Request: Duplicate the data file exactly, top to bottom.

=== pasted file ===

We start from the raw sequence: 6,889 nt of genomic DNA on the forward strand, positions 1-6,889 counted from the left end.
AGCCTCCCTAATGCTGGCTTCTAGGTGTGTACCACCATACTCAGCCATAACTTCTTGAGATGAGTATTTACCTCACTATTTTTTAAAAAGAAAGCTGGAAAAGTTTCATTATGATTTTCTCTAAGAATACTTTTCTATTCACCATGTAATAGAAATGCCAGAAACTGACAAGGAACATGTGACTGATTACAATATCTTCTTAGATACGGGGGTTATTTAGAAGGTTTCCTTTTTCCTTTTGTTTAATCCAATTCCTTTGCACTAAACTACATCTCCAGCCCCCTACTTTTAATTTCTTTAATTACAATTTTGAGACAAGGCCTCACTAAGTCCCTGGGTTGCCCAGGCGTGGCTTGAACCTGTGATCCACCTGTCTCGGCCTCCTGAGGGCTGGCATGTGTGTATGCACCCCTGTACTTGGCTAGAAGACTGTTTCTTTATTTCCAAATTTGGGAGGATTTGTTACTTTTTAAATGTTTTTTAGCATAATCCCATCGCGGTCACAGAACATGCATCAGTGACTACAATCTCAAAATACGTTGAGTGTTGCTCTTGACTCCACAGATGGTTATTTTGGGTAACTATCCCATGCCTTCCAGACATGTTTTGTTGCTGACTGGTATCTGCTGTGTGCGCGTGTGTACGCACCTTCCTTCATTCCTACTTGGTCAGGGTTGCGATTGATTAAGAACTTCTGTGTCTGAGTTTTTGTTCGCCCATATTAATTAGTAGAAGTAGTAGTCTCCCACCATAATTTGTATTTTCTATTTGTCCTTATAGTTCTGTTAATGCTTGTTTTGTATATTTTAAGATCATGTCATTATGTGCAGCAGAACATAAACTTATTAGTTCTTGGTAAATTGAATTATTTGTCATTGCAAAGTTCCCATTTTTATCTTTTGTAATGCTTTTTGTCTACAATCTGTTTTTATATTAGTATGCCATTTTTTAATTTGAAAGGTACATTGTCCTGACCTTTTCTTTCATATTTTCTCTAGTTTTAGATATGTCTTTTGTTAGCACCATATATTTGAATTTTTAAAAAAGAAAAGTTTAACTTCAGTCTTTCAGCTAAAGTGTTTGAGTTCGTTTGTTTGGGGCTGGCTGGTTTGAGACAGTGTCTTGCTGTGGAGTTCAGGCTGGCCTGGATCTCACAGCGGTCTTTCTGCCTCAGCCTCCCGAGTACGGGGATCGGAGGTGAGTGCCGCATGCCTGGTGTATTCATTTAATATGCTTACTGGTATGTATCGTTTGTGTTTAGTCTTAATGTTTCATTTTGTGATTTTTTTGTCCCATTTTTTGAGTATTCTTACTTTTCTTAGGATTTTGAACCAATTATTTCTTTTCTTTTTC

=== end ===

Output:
We start from the raw sequence: 6,889 nt of genomic DNA on the forward strand, positions 1-6,889 counted from the left end.
AGCCTCCCTAATGCTGGCTTCTAGGTGTGTACCACCATACTCAGCCATAACTTCTTGAGATGAGTATTTACCTCACTATTTTTTAAAAAGAAAGCTGGAAAAGTTTCATTATGATTTTCTCTAAGAATACTTTTCTATTCACCATGTAATAGAAATGCCAGAAACTGACAAGGAACATGTGACTGATTACAATATCTTCTTAGATACGGGGGTTATTTAGAAGGTTTCCTTTTTCCTTTTGTTTAATCCAATTCCTTTGCACTAAACTACATCTCCAGCCCCCTACTTTTAATTTCTTTAATTACAATTTTGAGACAAGGCCTCACTAAGTCCCTGGGTTGCCCAGGCGTGGCTTGAACCTGTGATCCACCTGTCTCGGCCTCCTGAGGGCTGGCATGTGTGTATGCACCCCTGTACTTGGCTAGAAGACTGTTTCTTTATTTCCAAATTTGGGAGGATTTGTTACTTTTTAAATGTTTTTTAGCATAATCCCATCGCGGTCACAGAACATGCATCAGTGACTACAATCTCAAAATACGTTGAGTGTTGCTCTTGACTCCACAGATGGTTATTTTGGGTAACTATCCCATGCCTTCCAGACATGTTTTGTTGCTGACTGGTATCTGCTGTGTGCGCGTGTGTACGCACCTTCCTTCATTCCTACTTGGTCAGGGTTGCGATTGATTAAGAACTTCTGTGTCTGAGTTTTTGTTCGCCCATATTAATTAGTAGAAGTAGTAGTCTCCCACCATAATTTGTATTTTCTATTTGTCCTTATAGTTCTGTTAATGCTTGTTTTGTATATTTTAAGATCATGTCATTATGTGCAGCAGAACATAAACTTATTAGTTCTTGGTAAATTGAATTATTTGTCATTGCAAAGTTCCCATTTTTATCTTTTGTAATGCTTTTTGTCTACAATCTGTTTTTATATTAGTATGCCATTTTTTAATTTGAAAGGTACATTGTCCTGACCTTTTCTTTCATATTTTCTCTAGTTTTAGATATGTCTTTTGTTAGCACCATATATTTGAATTTTTAAAAAAGAAAAGTTTAACTTCAGTCTTTCAGCTAAAGTGTTTGAGTTCGTTTGTTTGGGGCTGGCTGGTTTGAGACAGTGTCTTGCTGTGGAGTTCAGGCTGGCCTGGATCTCACAGCGGTCTTTCTGCCTCAGCCTCCCGAGTACGGGGATCGGAGGTGAGTGCCGCATGCCTGGTGTATTCATTTAATATGCTTACTGGTATGTATCGTTTGTGTTTAGTCTTAATGTTTCATTTTGTGATTTTTTTGTCCCATTTTTTGAGTATTCTTACTTTTCTTAGGATTTTGAACCAATTATTTCTTTTCTTTTTC